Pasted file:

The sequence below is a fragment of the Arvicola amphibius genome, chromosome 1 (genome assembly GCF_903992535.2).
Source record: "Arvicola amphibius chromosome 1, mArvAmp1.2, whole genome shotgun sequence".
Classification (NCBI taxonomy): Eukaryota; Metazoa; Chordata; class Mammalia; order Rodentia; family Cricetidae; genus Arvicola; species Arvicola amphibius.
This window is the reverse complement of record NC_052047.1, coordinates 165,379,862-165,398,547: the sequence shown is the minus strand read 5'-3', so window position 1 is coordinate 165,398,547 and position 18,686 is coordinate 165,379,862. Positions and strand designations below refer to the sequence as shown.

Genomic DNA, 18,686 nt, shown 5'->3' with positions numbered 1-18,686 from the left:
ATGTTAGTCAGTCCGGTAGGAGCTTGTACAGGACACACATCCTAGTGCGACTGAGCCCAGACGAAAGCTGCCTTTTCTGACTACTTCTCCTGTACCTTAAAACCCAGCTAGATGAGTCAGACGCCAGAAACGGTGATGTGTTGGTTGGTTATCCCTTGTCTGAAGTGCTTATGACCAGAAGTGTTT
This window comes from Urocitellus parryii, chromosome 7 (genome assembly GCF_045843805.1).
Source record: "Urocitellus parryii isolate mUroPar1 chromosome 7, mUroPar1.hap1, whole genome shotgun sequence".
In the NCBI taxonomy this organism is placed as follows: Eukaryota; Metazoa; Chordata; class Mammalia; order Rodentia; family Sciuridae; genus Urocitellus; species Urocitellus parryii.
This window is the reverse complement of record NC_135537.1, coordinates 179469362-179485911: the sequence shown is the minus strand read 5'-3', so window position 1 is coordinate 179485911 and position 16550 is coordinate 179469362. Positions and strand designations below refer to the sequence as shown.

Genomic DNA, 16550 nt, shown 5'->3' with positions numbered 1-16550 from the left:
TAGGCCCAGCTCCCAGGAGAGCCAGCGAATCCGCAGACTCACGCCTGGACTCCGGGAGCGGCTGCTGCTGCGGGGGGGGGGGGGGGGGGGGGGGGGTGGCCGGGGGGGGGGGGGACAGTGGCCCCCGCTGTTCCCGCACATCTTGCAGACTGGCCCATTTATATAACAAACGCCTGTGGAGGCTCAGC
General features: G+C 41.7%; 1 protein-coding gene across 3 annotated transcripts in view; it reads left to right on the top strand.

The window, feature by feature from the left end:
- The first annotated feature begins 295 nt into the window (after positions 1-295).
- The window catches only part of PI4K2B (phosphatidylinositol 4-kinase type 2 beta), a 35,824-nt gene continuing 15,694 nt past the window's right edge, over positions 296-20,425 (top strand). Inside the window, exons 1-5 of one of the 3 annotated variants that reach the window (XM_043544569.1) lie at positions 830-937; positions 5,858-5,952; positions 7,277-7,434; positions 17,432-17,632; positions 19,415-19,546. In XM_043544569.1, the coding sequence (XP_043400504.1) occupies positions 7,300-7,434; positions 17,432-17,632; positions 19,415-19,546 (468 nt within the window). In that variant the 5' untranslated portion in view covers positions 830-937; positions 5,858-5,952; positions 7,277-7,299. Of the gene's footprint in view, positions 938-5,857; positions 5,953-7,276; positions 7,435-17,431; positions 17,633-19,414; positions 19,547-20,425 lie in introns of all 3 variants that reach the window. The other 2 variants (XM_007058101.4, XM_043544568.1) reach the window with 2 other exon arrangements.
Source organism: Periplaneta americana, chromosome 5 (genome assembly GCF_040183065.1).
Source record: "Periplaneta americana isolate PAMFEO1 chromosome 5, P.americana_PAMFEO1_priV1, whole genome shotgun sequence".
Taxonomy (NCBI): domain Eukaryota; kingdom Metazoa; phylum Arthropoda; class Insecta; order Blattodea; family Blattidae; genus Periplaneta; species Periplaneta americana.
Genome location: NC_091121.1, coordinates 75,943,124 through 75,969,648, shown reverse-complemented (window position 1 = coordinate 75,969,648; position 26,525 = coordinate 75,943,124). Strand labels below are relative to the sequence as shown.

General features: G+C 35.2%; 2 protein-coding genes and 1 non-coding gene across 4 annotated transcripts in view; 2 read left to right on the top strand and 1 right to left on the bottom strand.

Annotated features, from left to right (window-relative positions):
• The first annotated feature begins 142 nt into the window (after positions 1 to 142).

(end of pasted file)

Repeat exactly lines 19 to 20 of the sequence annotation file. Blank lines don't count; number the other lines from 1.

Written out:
Taxonomy (NCBI): domain Eukaryota; kingdom Metazoa; phylum Arthropoda; class Insecta; order Blattodea; family Blattidae; genus Periplaneta; species Periplaneta americana.
Genome location: NC_091121.1, coordinates 75,943,124 through 75,969,648, shown reverse-complemented (window position 1 = coordinate 75,969,648; position 26,525 = coordinate 75,943,124). Strand labels below are relative to the sequence as shown.